If $(x_1-a)(x_2-a)\cdots(x_n-a)=k^n$ prove by using the laws of inequality that $x_1x_2 \cdots x_n\geq (a+k)^n$

2018-03-12 20:24:03

If $x_i>a>0$ for $i=1,2\cdots n$ and $(x_1-a)(x_2-a)\cdots(x_n-a)=k^n$, $k>0$, prove by using the laws of inequality that $$x_1x_2 \cdots x_n\geq (a+k)^n$$.

Attempt:

If we expand $(x_1-a)(x_2-a)\cdots(x_n-a)=k^n$ in the LHS, we get

$x_1x_2 \cdots x_n -a\sum x_1x_2\cdots x_{n-1} +a^2\sum x_1x_2\cdots x_{n-2} - \cdots +(-1)^na^n=k^n$. But it becomes cumbersome to go further. Please help me.

Using convenient notation, we will prove a theorem from which the result of the question may be easily derived. Given any positive real numbers $ x_1, x_2,...,$ we will write their initial geometric means as $$g_n:=(x_1\cdots x_n)^{1/n}\quad(n=1,2,...).$$

Theorem.$\quad$Given any $a\geqslant0$, and for each $n$,

the following proposition (which we will denote by $P_n$) holds:$$(x_1+a)\cdots(x_n+a)\geqslant (g_n+a)^n\quad\text{for all}\quad x_1,x_2,...>0.$$Proof.$\quad$We proceed by Cauchy induction. That is, we establish (1) $P_1\,;\;$ (2) $P_k\Rightarrow P_{2k}$ for any

  • Using convenient notation, we will prove a theorem from which the result of the question may be easily derived. Given any positive real numbers $ x_1, x_2,...,$ we will write their initial geometric means as $$g_n:=(x_1\cdots x_n)^{1/n}\quad(n=1,2,...).$$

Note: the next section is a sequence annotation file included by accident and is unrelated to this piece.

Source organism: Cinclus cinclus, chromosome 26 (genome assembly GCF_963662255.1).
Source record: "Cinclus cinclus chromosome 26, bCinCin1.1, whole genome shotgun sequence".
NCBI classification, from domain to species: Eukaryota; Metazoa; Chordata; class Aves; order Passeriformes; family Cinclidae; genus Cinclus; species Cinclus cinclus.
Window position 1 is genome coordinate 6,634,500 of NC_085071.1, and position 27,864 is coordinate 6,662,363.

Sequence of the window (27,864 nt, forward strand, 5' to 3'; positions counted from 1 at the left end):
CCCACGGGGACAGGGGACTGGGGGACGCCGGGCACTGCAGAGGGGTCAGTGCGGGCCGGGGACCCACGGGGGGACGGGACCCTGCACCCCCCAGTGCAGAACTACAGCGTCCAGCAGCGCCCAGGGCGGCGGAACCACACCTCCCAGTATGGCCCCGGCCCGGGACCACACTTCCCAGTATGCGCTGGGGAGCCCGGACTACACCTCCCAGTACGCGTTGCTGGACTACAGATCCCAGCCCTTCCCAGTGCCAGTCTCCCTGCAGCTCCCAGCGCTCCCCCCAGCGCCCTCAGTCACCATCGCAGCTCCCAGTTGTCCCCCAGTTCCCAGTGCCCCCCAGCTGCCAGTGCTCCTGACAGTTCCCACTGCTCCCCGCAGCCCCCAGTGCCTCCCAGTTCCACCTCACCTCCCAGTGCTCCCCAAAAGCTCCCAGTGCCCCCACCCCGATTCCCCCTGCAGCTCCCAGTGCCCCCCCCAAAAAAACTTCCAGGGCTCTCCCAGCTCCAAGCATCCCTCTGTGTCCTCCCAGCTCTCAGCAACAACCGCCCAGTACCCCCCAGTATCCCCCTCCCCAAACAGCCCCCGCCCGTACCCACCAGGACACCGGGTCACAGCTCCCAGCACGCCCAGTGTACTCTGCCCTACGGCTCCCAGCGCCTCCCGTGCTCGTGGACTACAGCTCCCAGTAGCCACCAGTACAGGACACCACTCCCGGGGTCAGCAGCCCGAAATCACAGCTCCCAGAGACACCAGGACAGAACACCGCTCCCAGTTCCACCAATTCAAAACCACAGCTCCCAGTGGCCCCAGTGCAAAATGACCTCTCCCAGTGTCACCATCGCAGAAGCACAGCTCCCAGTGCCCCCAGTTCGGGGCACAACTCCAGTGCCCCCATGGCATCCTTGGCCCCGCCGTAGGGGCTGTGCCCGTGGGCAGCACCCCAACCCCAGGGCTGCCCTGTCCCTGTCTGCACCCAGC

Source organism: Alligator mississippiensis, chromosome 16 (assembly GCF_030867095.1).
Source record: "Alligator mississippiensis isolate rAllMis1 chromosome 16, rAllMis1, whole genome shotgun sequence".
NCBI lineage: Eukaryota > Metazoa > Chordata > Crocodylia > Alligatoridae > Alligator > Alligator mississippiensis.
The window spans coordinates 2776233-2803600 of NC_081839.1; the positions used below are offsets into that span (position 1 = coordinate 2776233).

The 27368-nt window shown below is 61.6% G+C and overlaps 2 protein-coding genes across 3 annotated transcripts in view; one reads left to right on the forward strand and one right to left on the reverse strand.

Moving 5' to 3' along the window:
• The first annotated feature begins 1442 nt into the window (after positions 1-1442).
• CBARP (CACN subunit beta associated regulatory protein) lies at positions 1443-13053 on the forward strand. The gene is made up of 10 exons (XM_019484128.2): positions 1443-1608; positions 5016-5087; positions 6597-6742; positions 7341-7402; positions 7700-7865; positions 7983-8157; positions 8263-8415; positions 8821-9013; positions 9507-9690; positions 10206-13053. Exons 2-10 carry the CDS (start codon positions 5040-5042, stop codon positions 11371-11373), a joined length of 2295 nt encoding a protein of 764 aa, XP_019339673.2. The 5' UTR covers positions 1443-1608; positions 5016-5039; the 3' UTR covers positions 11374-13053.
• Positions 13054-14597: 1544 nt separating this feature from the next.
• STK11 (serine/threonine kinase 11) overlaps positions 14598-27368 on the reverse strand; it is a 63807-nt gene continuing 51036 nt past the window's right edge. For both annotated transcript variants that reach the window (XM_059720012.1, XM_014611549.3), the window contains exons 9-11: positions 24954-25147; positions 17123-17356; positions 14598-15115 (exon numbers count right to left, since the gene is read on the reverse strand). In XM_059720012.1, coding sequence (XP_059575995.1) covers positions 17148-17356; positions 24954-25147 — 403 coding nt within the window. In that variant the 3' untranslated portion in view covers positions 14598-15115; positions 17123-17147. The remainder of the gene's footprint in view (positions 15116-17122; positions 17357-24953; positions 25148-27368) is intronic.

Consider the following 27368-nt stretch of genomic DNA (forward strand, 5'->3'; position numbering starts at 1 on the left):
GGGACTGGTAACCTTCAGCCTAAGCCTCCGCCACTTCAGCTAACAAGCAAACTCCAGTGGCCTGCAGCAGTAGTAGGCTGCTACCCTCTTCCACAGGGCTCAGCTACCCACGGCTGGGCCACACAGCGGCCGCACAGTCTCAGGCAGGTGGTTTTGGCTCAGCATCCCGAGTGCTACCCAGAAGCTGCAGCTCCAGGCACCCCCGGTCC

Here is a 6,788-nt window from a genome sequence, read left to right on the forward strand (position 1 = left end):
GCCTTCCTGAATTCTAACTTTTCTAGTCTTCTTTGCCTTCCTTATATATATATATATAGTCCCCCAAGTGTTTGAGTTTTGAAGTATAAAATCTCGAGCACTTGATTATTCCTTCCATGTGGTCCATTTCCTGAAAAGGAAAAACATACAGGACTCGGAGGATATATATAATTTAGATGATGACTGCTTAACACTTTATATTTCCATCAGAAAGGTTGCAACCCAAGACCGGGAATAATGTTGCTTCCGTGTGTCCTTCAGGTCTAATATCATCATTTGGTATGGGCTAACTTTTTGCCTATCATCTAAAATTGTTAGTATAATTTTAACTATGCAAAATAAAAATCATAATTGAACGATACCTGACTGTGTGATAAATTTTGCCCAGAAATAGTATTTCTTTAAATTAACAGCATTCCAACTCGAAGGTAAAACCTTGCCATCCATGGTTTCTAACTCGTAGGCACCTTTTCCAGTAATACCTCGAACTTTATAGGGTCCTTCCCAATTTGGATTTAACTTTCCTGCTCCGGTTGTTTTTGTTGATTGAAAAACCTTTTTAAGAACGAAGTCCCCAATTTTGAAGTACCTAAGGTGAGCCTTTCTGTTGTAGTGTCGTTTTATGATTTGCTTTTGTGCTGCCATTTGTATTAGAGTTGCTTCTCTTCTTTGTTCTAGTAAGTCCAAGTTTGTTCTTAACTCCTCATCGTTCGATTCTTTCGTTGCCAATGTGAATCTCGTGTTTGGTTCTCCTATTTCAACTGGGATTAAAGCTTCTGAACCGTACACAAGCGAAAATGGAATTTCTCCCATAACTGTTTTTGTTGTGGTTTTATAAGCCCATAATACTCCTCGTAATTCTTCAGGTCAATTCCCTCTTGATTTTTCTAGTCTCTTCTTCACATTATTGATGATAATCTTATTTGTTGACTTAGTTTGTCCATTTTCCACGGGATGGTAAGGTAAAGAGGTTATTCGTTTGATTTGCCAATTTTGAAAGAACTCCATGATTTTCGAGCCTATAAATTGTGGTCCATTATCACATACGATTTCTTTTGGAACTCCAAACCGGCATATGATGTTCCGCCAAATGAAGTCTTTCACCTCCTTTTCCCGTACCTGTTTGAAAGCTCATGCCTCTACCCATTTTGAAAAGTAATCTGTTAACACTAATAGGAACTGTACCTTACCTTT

Theorem.$\quad$Given any $a\geqslant0$, and for each $n$,

    the following proposition (which we will denote by $P_n$) holds:$$(x_1+a)\cdots(x_n+a)\geqslant (g_n+a)^n\quad\text{for all}\quad x_1,x_2,...>0.$$Proof.$\quad$We proceed by Cauchy induction. That is, we establish (1) $P_1\,;\;$ (2) $P_k\Rightarrow P_{2k}$ for any $k=1,2,...,$ and (3) $P_{k+1}\Rightarrow P_k$ for any $k=1,2,...$.

    (1)$\quad$Clearly the inequality (actually equality) holds for $n=1$ since $g_1=x_1$ in this case.

    (2)$\quad$To prove this, let us suppose that $P_n$ has been established for the case $n=k$:$$(x_1+a)\cdots(x_k+a)\geqslant(g_k+a)^k.$$A corresponding result holds also for $x_{k+1},...,x_{2k}$ , which we write as$$(x_{k+1}+a)\cdots(x_{2k}+a)\geqslan

    2018-03-12 22:43:42